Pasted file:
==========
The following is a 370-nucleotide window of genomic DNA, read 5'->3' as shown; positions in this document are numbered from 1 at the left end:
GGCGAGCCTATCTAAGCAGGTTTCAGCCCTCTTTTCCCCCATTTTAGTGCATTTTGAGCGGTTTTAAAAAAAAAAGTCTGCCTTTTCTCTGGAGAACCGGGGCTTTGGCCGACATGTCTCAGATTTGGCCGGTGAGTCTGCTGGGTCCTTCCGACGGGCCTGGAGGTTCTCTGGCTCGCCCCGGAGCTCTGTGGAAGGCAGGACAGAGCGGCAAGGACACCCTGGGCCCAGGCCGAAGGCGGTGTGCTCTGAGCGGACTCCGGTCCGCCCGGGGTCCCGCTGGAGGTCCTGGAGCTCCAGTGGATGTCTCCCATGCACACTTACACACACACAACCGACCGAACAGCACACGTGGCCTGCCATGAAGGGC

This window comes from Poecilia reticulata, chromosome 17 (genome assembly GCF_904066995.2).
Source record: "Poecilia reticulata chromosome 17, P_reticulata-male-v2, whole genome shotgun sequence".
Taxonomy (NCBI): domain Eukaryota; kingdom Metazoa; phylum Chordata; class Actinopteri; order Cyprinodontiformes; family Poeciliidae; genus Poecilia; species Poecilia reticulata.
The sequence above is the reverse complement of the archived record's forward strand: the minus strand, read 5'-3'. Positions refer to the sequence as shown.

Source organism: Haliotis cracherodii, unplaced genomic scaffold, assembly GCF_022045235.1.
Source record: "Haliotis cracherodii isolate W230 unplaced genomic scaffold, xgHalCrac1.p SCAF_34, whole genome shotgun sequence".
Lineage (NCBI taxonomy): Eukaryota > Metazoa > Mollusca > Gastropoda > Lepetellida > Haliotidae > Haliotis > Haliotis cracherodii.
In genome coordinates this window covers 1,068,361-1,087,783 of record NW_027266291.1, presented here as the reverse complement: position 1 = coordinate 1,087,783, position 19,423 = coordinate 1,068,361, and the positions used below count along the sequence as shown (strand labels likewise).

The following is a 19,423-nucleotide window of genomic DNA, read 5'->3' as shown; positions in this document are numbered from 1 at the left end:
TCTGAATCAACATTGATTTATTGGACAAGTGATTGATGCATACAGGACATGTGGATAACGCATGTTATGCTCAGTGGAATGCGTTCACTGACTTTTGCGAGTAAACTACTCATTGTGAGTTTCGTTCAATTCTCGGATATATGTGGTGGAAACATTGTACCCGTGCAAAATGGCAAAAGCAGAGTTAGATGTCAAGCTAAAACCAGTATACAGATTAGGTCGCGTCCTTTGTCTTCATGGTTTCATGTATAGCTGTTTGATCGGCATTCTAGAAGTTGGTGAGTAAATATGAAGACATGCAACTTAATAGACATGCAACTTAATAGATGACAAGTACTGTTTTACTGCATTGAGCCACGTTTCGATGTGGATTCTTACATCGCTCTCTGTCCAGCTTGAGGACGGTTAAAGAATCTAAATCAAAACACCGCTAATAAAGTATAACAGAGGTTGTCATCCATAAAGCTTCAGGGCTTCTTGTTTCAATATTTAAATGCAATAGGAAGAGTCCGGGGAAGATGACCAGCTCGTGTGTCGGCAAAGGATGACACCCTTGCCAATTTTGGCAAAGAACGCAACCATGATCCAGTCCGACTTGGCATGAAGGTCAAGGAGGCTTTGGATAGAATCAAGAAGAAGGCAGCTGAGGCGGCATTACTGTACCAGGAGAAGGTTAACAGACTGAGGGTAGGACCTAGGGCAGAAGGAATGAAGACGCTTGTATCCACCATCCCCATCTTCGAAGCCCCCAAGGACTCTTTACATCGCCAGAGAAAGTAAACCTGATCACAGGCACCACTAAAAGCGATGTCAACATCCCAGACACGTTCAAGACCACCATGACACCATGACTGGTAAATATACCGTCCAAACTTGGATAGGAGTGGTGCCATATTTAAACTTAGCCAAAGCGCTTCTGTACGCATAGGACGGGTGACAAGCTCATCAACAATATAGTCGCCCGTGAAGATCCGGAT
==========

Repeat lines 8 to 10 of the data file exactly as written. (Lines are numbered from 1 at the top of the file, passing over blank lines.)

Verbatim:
Source record: "Haliotis cracherodii isolate W230 unplaced genomic scaffold, xgHalCrac1.p SCAF_34, whole genome shotgun sequence".
Lineage (NCBI taxonomy): Eukaryota > Metazoa > Mollusca > Gastropoda > Lepetellida > Haliotidae > Haliotis > Haliotis cracherodii.
In genome coordinates this window covers 1,068,361-1,087,783 of record NW_027266291.1, presented here as the reverse complement: position 1 = coordinate 1,087,783, position 19,423 = coordinate 1,068,361, and the positions used below count along the sequence as shown (strand labels likewise).